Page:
For the last five years or so, small business owners looking to banks for help financing their operation have been like nomads wandering a desert in search of a drink. Help is out there – somewhere! – but where?
The FDIC says that small business loans declined by 27 percent from 2008 to 2013. About 43 percent of small business owners applying for loans were denied funding, and one-third of them had their credit lines slashed.
In short: Banks don’t want your (small) business.
The good news is that there is a growing pool of possibilities that might get you the financial jolt your business needs. Some you’re probably familiar with – asking friends and family, Small Business Administration loans, selling annuities or structured settlements, angel investors, credit cards – but those ideas have been around long enough that everybody who wants to, could have tried them. Try something different.
Here are six new ideas. Some of these you might consider a stretch. Some might have too much risk/reward for your liking, but there is a positive side to all of them: They don’t involve going to a bank.
6 Creative Ways to Finance Your Business
- Contests and competitions. Big companies run contests offering free office space, equipment, distribution possibilities and sometimes, money. Just search online for business contests or competitions, and you’ll be surprised at the possibilities. Aidan Augustin, who formed a start-up software company called Feathr, got a huge boost when his four-employee staff entered a contest called the “Largest Hack-A-Thon In History,” sponsored by Barracuda Networks. His team beat out 130 teams from across the country, won $25,000 and, more importantly, gained enough contacts to expand the business.
- Crowdfunding. This is fast becoming the most popular way to fund a new business, and for a good reason: You don’t have to give away any equity in your company. Kickstarter, Indiegogo and others have taken a very good concept – everybody pitch in a little, and it adds up to a lot – and turned this into a profitable choice. Crowdfunding raised $3 billion in 2012 and is expected to double to $6 billion in 2013.
- Apply for $$$ from the high-tech guys. Lenders like Capital Access Networks and Swift Capital eliminate paperwork and multiple visits to their offices. You do everything online and get an answer that day, sometimes that minute! Swift Capital claims to approve 80 percent of applications and has provided more than $300 million in funding.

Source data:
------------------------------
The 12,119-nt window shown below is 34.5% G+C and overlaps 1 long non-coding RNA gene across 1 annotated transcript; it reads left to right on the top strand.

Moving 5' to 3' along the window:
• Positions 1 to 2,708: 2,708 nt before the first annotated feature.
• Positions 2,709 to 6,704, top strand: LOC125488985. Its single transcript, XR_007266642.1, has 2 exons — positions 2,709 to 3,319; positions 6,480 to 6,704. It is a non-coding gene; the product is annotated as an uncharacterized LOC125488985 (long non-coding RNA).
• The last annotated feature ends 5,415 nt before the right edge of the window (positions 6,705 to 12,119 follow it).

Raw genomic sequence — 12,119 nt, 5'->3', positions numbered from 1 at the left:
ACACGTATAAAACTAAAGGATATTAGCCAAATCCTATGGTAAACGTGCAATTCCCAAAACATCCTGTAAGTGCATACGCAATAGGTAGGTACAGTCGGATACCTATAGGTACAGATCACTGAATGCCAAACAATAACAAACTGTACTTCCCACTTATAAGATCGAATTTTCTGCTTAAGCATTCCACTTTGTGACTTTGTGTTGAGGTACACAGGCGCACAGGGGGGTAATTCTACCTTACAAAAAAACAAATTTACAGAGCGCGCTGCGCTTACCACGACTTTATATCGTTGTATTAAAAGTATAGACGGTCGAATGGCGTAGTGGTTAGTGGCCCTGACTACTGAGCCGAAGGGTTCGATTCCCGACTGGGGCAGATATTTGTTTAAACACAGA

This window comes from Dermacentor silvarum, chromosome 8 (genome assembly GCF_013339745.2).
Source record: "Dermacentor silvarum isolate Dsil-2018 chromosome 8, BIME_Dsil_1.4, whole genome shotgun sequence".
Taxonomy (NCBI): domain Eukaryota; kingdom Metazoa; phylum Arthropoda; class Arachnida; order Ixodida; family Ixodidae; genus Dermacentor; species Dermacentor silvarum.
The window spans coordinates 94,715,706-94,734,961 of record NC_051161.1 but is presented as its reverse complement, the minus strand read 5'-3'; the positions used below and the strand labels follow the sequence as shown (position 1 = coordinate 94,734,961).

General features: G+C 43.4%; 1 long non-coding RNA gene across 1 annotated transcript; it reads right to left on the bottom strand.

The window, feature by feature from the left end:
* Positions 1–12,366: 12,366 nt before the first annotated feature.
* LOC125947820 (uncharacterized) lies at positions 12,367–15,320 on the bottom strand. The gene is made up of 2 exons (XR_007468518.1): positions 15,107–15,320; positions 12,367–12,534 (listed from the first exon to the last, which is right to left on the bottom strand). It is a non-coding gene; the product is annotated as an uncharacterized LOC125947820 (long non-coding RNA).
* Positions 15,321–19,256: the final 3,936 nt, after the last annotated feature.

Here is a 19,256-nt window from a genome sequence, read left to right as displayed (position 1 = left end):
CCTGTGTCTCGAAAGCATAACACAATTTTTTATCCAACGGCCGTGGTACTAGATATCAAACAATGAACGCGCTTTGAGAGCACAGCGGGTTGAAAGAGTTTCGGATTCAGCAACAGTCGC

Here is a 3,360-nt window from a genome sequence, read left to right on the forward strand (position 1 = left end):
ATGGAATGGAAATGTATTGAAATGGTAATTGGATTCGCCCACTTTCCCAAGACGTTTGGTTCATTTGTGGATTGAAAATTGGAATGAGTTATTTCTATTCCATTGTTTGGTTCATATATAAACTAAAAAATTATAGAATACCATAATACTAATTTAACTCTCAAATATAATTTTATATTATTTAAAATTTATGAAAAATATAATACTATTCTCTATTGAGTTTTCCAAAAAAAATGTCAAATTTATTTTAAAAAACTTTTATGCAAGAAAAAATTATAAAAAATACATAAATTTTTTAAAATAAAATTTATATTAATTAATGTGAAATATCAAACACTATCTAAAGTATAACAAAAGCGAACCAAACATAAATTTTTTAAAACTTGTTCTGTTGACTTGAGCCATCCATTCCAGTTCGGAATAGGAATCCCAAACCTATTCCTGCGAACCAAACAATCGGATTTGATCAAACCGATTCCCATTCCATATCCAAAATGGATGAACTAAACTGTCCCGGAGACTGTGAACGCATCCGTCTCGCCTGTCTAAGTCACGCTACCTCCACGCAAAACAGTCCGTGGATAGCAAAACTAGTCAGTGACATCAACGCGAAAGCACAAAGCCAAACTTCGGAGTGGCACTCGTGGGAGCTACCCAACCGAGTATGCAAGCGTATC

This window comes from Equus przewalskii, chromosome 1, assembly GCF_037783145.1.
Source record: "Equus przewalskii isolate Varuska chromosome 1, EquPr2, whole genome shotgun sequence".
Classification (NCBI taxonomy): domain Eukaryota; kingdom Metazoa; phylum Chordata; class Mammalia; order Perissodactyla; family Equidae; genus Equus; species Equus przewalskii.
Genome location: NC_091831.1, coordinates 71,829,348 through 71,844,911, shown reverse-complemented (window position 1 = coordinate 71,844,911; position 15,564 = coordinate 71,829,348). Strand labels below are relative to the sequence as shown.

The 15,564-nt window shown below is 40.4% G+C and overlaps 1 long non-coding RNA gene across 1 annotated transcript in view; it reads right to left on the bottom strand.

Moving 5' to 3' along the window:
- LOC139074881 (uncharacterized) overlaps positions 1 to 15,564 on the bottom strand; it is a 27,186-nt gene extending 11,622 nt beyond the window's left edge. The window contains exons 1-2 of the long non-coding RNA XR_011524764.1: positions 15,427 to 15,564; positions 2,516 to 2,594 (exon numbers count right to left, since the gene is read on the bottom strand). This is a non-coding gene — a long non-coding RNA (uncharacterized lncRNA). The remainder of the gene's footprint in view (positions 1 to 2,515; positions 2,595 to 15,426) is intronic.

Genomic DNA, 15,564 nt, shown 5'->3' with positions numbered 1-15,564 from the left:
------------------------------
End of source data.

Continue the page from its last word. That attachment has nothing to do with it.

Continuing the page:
- Small business incubators. Universities and local governments want your business to succeed and could offer office space, support staff and mentoring at little or no charge. Neal Ormsbe got professional and financial help from professors at the University of Florida for a software business he and his roommate started. Their business has mushroomed to 12 full-time employees in just over two years.
- Bartering. You are trying to trade products and services you have for products and services you need, hopefully to your advantage. If it allows some of your cash to go toward paying employees instead of spending on product or services, then count it as a positive.
- Do it yourself. OK, not exactly a new idea, but let’s face it, none of the ideas offered here or anywhere else are going to work if you’re not going to put in the time, effort and some of your own money. If you do that and clearly define your business goals, organize the company’s work flow and compile accurate reports of how you’re doing, you’ve got the kind of story investors want to hear.
Bill Fay is a business writer for Debt.org, focused mainly on stories about financial matters affecting families and small businesses. He has 30 years of experience working in newspaper, radio and television, mostly dealing with college and professional sports.